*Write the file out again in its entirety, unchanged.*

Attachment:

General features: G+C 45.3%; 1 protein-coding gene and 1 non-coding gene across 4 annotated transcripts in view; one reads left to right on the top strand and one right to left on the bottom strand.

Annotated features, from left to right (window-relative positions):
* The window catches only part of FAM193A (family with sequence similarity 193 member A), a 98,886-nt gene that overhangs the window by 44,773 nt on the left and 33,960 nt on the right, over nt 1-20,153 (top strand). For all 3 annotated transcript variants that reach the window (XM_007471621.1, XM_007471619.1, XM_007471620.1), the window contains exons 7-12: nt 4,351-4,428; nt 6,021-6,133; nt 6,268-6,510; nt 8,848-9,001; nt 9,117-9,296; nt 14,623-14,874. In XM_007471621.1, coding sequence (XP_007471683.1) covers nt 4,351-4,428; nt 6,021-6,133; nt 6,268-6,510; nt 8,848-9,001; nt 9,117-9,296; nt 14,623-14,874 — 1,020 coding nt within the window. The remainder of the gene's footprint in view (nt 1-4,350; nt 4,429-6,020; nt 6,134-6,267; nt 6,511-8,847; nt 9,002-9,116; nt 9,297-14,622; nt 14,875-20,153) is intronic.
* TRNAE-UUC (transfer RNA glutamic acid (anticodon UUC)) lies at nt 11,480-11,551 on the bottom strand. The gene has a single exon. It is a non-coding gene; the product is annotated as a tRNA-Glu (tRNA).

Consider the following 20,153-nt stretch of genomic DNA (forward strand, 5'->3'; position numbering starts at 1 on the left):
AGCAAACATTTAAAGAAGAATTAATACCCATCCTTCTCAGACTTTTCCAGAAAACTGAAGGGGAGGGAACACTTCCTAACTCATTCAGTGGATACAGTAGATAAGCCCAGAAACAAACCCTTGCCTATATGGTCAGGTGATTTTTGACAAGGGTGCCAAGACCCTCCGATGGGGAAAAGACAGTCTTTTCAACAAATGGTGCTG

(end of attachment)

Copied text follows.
General features: G+C 45.3%; 1 protein-coding gene and 1 non-coding gene across 4 annotated transcripts in view; one reads left to right on the top strand and one right to left on the bottom strand.

Annotated features, from left to right (window-relative positions):
* The window catches only part of FAM193A (family with sequence similarity 193 member A), a 98,886-nt gene that overhangs the window by 44,773 nt on the left and 33,960 nt on the right, over nt 1-20,153 (top strand). For all 3 annotated transcript variants that reach the window (XM_007471621.1, XM_007471619.1, XM_007471620.1), the window contains exons 7-12: nt 4,351-4,428; nt 6,021-6,133; nt 6,268-6,510; nt 8,848-9,001; nt 9,117-9,296; nt 14,623-14,874. In XM_007471621.1, coding sequence (XP_007471683.1) covers nt 4,351-4,428; nt 6,021-6,133; nt 6,268-6,510; nt 8,848-9,001; nt 9,117-9,296; nt 14,623-14,874 — 1,020 coding nt within the window. The remainder of the gene's footprint in view (nt 1-4,350; nt 4,429-6,020; nt 6,134-6,267; nt 6,511-8,847; nt 9,002-9,116; nt 9,297-14,622; nt 14,875-20,153) is intronic.
* TRNAE-UUC (transfer RNA glutamic acid (anticodon UUC)) lies at nt 11,480-11,551 on the bottom strand. The gene has a single exon. It is a non-coding gene; the product is annotated as a tRNA-Glu (tRNA).

Consider the following 20,153-nt stretch of genomic DNA (forward strand, 5'->3'; position numbering starts at 1 on the left):
AGCAAACATTTAAAGAAGAATTAATACCCATCCTTCTCAGACTTTTCCAGAAAACTGAAGGGGAGGGAACACTTCCTAACTCATTCAGTGGATACAGTAGATAAGCCCAGAAACAAACCCTTGCCTATATGGTCAGGTGATTTTTGACAAGGGTGCCAAGACCCTCCGATGGGGAAAAGACAGTCTTTTCAACAAATGGTGCTG